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IndyBar: Volunteer to Take a Pro Bono Family Law Case

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By Joe Mulvey, Rubin & Levin PC
 

mulvey-joe-mug Mulvey

The lack of licensed attorneys willing to assume responsibility for routine family law matters is a universal concern for pro bono legal service providers. Although volunteer programs such as the IndyBar’s Legal Line and Ask A Lawyer events provide general information to direct those with legal needs in the right direction, these independent events do not provide the ongoing legal services often necessary to fully resolve a particular issue.

Although assuming responsibility for a pro bono legal matter is a healthy step forward in commitment from a closed-ended legal advice session, the need is great. There are resources out there to assist you, and the benefit provided can be tremendous. Here are some frequently asserted reasons for not taking a pro bono family law case, and some responses.

1. I don’t know anything about family law and I’m worried about making a mistake.

Basic family law CLEs provide the fundamental information, forms and resources for taking on a family law case. The Heartland Pro Bono Council, for example, offered a two-hour CLE in late February of this year, providing draft divorce petitions, engagement letters, client questionnaires and an abundance of literature on various low-income family law programs that can be offered to pro bono clients. They are offering a similar CLE in July. The trainings also establish points of contact to experienced family law attorneys who can help provide guidance when more sophisticated issues arise. Importantly, most service providers tailor their referrals to match the experience level of the volunteering attorney—i.e., uncontested, no-asset, no children divorces can be assigned to family law rookies.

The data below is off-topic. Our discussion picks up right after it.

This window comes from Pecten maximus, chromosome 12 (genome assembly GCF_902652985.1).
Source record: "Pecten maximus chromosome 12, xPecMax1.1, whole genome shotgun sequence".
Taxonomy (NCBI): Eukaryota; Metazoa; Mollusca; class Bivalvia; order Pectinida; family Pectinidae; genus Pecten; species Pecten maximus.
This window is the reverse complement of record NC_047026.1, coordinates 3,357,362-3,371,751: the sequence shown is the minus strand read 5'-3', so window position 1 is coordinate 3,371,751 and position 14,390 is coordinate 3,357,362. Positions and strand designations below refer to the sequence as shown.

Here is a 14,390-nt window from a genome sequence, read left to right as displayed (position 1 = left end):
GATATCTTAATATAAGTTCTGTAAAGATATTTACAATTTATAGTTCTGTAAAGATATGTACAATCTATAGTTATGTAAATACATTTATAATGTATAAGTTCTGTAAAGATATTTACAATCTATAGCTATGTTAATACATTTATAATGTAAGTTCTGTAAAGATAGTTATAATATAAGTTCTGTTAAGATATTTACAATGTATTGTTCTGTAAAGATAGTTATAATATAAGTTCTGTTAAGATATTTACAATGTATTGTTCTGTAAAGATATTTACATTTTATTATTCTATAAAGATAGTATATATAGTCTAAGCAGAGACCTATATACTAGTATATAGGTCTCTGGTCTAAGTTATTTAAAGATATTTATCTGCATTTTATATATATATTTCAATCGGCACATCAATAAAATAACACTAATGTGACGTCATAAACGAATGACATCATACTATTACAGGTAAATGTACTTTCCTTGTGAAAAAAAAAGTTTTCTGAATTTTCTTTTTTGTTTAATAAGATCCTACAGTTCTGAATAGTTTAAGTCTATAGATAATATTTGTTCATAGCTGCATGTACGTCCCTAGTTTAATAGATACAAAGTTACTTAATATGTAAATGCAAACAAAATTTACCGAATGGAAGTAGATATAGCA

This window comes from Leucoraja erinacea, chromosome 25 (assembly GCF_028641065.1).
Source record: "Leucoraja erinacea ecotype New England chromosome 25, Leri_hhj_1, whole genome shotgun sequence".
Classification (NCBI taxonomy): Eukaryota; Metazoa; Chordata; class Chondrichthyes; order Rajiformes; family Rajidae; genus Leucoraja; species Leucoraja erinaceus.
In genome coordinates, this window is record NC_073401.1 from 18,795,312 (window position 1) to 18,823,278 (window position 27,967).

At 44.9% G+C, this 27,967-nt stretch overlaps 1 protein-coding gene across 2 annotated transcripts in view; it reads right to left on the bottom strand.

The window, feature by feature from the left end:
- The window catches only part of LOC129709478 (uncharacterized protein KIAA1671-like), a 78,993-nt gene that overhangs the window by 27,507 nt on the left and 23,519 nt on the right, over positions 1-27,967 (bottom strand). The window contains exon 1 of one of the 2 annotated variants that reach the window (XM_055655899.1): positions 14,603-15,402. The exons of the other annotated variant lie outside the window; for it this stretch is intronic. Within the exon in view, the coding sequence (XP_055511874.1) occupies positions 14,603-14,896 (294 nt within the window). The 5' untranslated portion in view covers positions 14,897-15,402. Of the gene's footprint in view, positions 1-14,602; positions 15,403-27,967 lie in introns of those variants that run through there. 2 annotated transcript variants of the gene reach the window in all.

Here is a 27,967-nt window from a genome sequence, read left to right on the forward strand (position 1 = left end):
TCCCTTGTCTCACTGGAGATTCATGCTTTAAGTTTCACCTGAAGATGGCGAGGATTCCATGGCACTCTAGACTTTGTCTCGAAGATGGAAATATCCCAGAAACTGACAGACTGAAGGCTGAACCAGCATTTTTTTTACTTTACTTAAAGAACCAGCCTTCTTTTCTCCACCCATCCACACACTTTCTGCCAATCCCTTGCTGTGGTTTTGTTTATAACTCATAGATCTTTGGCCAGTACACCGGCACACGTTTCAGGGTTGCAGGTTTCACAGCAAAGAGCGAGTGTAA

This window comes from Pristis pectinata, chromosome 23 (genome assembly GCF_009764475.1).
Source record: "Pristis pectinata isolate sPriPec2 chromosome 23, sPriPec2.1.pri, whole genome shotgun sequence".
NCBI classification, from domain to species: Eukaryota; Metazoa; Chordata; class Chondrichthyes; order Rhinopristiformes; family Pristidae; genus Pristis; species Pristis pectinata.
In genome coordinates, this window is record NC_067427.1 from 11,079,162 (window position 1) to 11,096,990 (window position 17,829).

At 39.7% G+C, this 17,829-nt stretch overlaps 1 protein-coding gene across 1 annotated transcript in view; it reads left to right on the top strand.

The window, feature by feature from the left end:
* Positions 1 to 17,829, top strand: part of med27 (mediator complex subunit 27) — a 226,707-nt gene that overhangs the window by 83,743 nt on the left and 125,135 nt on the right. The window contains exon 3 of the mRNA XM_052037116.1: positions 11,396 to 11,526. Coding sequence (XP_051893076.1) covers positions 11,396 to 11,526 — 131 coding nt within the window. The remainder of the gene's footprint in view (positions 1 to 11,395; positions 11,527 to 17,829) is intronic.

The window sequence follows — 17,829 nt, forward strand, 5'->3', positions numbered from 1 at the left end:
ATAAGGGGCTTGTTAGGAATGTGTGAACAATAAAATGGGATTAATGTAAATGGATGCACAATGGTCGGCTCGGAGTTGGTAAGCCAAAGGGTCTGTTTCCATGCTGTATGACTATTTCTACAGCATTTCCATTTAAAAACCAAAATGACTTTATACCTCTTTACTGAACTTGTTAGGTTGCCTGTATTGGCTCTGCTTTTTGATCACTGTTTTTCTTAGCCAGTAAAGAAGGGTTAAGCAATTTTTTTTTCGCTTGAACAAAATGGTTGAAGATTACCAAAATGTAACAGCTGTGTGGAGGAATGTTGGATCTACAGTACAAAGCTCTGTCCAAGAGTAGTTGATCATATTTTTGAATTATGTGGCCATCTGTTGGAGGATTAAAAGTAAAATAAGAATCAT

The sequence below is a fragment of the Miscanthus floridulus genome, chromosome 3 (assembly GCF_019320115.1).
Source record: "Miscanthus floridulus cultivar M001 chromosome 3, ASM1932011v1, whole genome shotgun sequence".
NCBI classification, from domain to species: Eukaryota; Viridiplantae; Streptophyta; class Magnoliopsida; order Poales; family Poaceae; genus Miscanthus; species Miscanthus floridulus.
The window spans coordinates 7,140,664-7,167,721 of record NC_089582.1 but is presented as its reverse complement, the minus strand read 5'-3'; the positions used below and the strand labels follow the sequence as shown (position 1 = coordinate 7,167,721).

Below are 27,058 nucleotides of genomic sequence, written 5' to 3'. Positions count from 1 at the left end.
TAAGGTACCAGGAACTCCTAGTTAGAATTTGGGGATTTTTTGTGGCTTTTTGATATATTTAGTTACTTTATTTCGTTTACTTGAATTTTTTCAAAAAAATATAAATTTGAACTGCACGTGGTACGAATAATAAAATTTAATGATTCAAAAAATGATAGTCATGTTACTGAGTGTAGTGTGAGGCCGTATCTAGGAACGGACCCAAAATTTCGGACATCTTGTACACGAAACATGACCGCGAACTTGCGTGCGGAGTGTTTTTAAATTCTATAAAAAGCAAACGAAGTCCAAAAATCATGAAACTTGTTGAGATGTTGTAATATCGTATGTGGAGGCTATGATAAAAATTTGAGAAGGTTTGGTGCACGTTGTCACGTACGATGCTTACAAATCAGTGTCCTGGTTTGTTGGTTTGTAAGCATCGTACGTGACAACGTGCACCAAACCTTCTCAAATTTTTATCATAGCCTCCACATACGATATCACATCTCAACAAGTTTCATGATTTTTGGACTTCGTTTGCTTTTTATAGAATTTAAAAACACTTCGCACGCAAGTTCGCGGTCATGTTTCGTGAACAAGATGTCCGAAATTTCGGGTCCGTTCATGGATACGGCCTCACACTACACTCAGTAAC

2. I have too much work to do and don’t have time to take on a pro bono case.

This is an obvious concern with respect to both personal time and billable hours (working on a pro bono case will encroach on one or the other), but it is a manageable one. From a billable hour perspective, most firms permit attorneys to count at least a portion of their pro bono work towards billable hour goals. Although taking on a pro bono case may mean a few extra hours in the office, pro bono veterans find that helping someone truly in need of legal representation can offset the weariness generated by the daily grind of handling cases in your typical practice area.

3. I don’t even know where to begin the process of taking on a pro bono case.

The IndyBar receives more referrals for family law pro bono matters than it has volunteers to handle—you can email Caren Chopp at cchopp@indybar.org to request or discuss a potential referral. The Neighborhood Christian Legal Clinic and the Heartland Pro Bono Council (www.nclegalclinic.org/Volunteer.aspx and www.heartlandprobono.org ) have a similar need.

We are excited that the IndyBar Ask A Lawyer event on April 8th provided a record number of 705 people with free legal advice, and we implore those individuals who selflessly donated their time to that and other similar events to consider taking a step forward in the continuum of pro bono service.•